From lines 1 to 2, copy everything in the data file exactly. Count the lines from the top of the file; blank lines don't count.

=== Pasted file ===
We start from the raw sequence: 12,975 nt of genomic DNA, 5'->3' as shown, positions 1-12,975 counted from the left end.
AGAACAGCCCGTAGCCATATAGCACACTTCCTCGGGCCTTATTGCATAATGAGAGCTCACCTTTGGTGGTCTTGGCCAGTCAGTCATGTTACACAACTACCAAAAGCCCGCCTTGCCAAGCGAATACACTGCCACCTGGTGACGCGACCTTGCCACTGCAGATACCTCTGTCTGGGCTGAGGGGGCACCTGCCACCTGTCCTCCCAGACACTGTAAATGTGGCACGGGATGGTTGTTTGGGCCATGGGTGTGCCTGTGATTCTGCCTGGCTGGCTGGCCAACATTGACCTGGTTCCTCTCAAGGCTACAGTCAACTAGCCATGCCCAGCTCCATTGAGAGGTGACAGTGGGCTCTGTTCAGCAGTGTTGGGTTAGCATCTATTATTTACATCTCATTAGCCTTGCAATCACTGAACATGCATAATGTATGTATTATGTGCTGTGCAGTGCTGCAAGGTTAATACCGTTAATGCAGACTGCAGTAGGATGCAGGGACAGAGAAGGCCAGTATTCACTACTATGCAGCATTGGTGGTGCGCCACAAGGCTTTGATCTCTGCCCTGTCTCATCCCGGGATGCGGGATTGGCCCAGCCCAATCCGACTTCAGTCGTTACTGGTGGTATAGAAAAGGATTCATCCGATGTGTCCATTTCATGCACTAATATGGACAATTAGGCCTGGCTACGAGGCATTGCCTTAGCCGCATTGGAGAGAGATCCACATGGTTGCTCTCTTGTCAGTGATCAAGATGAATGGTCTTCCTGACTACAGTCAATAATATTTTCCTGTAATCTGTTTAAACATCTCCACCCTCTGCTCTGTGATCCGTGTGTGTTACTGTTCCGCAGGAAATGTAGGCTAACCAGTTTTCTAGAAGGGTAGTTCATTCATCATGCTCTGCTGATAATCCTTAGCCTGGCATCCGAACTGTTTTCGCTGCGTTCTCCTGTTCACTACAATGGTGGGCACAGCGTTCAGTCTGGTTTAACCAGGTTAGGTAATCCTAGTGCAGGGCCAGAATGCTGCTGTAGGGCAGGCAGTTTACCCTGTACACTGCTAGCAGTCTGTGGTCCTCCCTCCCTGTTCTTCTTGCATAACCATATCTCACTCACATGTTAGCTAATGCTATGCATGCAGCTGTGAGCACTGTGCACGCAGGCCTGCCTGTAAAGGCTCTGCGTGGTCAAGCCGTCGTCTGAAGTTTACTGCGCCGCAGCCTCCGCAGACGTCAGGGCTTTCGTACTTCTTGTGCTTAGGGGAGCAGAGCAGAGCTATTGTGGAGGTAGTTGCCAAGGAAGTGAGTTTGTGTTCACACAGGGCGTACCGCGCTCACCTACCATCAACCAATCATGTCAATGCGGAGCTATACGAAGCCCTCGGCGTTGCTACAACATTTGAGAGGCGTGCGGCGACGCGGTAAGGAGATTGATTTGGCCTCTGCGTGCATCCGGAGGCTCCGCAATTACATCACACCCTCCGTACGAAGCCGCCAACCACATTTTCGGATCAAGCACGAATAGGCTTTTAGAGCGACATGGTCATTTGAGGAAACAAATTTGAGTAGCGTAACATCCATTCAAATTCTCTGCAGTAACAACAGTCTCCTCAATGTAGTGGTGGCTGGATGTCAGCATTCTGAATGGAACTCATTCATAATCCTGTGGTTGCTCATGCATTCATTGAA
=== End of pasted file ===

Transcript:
We start from the raw sequence: 12,975 nt of genomic DNA, 5'->3' as shown, positions 1-12,975 counted from the left end.
AGAACAGCCCGTAGCCATATAGCACACTTCCTCGGGCCTTATTGCATAATGAGAGCTCACCTTTGGTGGTCTTGGCCAGTCAGTCATGTTACACAACTACCAAAAGCCCGCCTTGCCAAGCGAATACACTGCCACCTGGTGACGCGACCTTGCCACTGCAGATACCTCTGTCTGGGCTGAGGGGGCACCTGCCACCTGTCCTCCCAGACACTGTAAATGTGGCACGGGATGGTTGTTTGGGCCATGGGTGTGCCTGTGATTCTGCCTGGCTGGCTGGCCAACATTGACCTGGTTCCTCTCAAGGCTACAGTCAACTAGCCATGCCCAGCTCCATTGAGAGGTGACAGTGGGCTCTGTTCAGCAGTGTTGGGTTAGCATCTATTATTTACATCTCATTAGCCTTGCAATCACTGAACATGCATAATGTATGTATTATGTGCTGTGCAGTGCTGCAAGGTTAATACCGTTAATGCAGACTGCAGTAGGATGCAGGGACAGAGAAGGCCAGTATTCACTACTATGCAGCATTGGTGGTGCGCCACAAGGCTTTGATCTCTGCCCTGTCTCATCCCGGGATGCGGGATTGGCCCAGCCCAATCCGACTTCAGTCGTTACTGGTGGTATAGAAAAGGATTCATCCGATGTGTCCATTTCATGCACTAATATGGACAATTAGGCCTGGCTACGAGGCATTGCCTTAGCCGCATTGGAGAGAGATCCACATGGTTGCTCTCTTGTCAGTGATCAAGATGAATGGTCTTCCTGACTACAGTCAATAATATTTTCCTGTAATCTGTTTAAACATCTCCACCCTCTGCTCTGTGATCCGTGTGTGTTACTGTTCCGCAGGAAATGTAGGCTAACCAGTTTTCTAGAAGGGTAGTTCATTCATCATGCTCTGCTGATAATCCTTAGCCTGGCATCCGAACTGTTTTCGCTGCGTTCTCCTGTTCACTACAATGGTGGGCACAGCGTTCAGTCTGGTTTAACCAGGTTAGGTAATCCTAGTGCAGGGCCAGAATGCTGCTGTAGGGCAGGCAGTTTACCCTGTACACTGCTAGCAGTCTGTGGTCCTCCCTCCCTGTTCTTCTTGCATAACCATATCTCACTCACATGTTAGCTAATGCTATGCATGCAGCTGTGAGCACTGTGCACGCAGGCCTGCCTGTAAAGGCTCTGCGTGGTCAAGCCGTCGTCTGAAGTTTACTGCGCCGCAGCCTCCGCAGACGTCAGGGCTTTCGTACTTCTTGTGCTTAGGGGAGCAGAGCAGAGCTATTGTGGAGGTAGTTGCCAAGGAAGTGAGTTTGTGTTCACACAGGGCGTACCGCGCTCACCTACCATCAACCAATCATGTCAATGCGGAGCTATACGAAGCCCTCGGCGTTGCTACAACATTTGAGAGGCGTGCGGCGACGCGGTAAGGAGATTGATTTGGCCTCTGCGTGCATCCGGAGGCTCCGCAATTACATCACACCCTCCGTACGAAGCCGCCAACCACATTTTCGGATCAAGCACGAATAGGCTTTTAGAGCGACATGGTCATTTGAGGAAACAAATTTGAGTAGCGTAACATCCATTCAAATTCTCTGCAGTAACAACAGTCTCCTCAATGTAGTGGTGGCTGGATGTCAGCATTCTGAATGGAACTCATTCATAATCCTGTGGTTGCTCATGCATTCATTGAA